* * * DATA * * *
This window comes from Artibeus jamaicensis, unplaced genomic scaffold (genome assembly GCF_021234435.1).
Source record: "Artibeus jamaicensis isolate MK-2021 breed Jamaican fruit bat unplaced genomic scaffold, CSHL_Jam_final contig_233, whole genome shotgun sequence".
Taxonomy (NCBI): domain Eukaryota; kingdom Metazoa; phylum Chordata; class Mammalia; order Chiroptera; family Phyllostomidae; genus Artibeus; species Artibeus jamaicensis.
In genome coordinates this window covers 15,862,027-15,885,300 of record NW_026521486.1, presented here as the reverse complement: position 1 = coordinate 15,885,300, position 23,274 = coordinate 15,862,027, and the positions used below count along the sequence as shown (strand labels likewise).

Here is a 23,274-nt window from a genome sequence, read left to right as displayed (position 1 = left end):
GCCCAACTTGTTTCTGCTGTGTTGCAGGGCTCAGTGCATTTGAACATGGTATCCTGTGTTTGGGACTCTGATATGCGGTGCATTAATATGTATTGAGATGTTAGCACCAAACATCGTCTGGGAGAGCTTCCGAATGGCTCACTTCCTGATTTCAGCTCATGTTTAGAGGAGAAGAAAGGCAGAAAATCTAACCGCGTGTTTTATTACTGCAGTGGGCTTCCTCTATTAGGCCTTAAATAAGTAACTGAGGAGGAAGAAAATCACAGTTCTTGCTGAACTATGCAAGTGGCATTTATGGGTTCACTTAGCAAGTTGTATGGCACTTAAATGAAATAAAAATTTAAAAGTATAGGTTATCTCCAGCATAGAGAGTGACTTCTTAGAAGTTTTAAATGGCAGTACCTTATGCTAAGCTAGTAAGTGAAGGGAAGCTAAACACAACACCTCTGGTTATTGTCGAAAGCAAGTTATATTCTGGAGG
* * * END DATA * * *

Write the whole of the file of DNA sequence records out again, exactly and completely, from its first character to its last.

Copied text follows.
This window comes from Artibeus jamaicensis, unplaced genomic scaffold (genome assembly GCF_021234435.1).
Source record: "Artibeus jamaicensis isolate MK-2021 breed Jamaican fruit bat unplaced genomic scaffold, CSHL_Jam_final contig_233, whole genome shotgun sequence".
Taxonomy (NCBI): domain Eukaryota; kingdom Metazoa; phylum Chordata; class Mammalia; order Chiroptera; family Phyllostomidae; genus Artibeus; species Artibeus jamaicensis.
In genome coordinates this window covers 15,862,027-15,885,300 of record NW_026521486.1, presented here as the reverse complement: position 1 = coordinate 15,885,300, position 23,274 = coordinate 15,862,027, and the positions used below count along the sequence as shown (strand labels likewise).

Here is a 23,274-nt window from a genome sequence, read left to right as displayed (position 1 = left end):
GCCCAACTTGTTTCTGCTGTGTTGCAGGGCTCAGTGCATTTGAACATGGTATCCTGTGTTTGGGACTCTGATATGCGGTGCATTAATATGTATTGAGATGTTAGCACCAAACATCGTCTGGGAGAGCTTCCGAATGGCTCACTTCCTGATTTCAGCTCATGTTTAGAGGAGAAGAAAGGCAGAAAATCTAACCGCGTGTTTTATTACTGCAGTGGGCTTCCTCTATTAGGCCTTAAATAAGTAACTGAGGAGGAAGAAAATCACAGTTCTTGCTGAACTATGCAAGTGGCATTTATGGGTTCACTTAGCAAGTTGTATGGCACTTAAATGAAATAAAAATTTAAAAGTATAGGTTATCTCCAGCATAGAGAGTGACTTCTTAGAAGTTTTAAATGGCAGTACCTTATGCTAAGCTAGTAAGTGAAGGGAAGCTAAACACAACACCTCTGGTTATTGTCGAAAGCAAGTTATATTCTGGAGG